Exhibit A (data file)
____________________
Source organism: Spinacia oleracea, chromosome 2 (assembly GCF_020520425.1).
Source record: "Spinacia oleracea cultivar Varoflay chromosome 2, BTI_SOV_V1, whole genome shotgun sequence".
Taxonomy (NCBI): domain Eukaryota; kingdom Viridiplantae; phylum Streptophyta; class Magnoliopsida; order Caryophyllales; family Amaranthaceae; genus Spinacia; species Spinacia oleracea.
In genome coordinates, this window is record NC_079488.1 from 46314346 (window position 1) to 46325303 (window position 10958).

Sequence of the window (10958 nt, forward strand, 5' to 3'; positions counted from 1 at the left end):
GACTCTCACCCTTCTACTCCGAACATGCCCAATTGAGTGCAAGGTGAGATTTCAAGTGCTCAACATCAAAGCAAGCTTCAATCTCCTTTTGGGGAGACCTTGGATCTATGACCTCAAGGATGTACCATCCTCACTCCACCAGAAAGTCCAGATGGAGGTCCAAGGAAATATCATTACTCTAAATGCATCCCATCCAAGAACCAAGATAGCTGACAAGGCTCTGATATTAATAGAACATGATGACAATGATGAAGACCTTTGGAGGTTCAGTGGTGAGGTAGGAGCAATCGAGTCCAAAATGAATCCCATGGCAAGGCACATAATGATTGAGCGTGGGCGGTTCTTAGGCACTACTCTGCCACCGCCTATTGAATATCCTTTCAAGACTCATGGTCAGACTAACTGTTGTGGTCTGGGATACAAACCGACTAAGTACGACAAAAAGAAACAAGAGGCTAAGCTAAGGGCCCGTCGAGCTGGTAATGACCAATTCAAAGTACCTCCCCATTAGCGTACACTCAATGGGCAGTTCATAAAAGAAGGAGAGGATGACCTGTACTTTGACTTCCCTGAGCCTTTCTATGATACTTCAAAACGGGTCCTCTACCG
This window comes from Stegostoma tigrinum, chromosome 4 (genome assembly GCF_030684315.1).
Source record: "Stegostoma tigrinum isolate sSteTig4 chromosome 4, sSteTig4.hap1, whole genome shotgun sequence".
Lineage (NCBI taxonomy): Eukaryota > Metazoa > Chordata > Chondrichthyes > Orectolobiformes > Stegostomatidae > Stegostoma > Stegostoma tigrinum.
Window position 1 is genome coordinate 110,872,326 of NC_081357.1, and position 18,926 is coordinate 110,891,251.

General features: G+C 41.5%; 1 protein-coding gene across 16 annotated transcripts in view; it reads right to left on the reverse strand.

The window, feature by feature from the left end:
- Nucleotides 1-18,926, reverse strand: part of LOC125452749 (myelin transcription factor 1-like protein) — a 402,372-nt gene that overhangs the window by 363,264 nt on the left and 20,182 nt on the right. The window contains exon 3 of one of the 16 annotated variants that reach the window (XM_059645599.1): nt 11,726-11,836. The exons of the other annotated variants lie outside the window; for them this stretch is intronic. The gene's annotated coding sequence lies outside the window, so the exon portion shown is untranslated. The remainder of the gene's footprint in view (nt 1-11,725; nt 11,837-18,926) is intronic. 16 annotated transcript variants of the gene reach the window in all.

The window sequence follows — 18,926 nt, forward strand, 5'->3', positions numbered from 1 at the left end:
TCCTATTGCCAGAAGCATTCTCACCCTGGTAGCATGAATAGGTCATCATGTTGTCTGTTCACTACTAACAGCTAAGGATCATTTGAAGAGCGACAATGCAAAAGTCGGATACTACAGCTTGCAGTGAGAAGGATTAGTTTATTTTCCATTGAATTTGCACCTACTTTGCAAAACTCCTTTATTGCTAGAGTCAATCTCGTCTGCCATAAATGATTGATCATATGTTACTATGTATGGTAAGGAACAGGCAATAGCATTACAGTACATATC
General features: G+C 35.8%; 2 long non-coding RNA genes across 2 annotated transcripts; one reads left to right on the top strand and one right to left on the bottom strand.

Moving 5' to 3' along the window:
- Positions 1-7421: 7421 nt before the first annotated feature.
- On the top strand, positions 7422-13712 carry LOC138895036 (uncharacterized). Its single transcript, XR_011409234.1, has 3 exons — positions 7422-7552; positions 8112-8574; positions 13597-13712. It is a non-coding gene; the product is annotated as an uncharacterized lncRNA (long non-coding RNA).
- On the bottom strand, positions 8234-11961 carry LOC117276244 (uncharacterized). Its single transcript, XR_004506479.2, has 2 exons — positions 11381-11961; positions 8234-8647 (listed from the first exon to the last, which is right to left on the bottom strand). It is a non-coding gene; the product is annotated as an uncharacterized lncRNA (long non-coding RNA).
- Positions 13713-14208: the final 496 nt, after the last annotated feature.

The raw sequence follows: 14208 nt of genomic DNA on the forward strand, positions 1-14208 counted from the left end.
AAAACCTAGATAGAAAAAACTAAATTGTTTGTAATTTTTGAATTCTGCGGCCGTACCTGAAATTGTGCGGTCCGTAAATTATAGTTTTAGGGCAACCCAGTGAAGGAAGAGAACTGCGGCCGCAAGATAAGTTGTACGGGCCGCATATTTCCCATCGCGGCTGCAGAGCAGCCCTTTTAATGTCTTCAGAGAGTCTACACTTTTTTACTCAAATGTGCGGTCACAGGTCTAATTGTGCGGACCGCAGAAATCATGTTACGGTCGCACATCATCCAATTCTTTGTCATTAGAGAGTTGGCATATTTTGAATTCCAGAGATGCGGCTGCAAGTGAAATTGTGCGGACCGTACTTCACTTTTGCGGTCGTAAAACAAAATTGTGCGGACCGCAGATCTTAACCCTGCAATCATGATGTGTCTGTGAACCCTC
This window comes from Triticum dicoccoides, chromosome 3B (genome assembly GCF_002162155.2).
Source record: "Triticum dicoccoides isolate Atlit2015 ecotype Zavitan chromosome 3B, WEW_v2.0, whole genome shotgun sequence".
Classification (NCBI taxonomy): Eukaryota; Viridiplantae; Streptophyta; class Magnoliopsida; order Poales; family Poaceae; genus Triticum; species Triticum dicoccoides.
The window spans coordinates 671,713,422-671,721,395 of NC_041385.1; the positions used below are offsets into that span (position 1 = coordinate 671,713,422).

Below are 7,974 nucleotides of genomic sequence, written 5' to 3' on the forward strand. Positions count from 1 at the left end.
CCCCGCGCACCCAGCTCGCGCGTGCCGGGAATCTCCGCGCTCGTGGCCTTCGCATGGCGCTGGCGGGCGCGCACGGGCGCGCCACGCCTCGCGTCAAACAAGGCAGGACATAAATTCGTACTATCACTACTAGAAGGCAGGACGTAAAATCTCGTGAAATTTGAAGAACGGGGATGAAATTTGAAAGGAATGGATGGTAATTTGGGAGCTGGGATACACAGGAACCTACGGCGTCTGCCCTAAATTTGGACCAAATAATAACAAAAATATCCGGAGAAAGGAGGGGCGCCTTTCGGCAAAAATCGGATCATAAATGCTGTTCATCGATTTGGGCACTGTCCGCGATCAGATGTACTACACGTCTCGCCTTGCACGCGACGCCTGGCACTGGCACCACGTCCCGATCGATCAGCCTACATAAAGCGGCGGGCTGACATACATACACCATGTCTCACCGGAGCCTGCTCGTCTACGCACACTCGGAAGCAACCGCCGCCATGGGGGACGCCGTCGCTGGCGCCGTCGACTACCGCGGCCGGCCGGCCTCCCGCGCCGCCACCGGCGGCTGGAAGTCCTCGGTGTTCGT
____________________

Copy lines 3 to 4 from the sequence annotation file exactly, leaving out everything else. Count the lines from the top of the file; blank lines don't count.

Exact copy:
Taxonomy (NCBI): domain Eukaryota; kingdom Viridiplantae; phylum Streptophyta; class Magnoliopsida; order Caryophyllales; family Amaranthaceae; genus Spinacia; species Spinacia oleracea.
In genome coordinates, this window is record NC_079488.1 from 46314346 (window position 1) to 46325303 (window position 10958).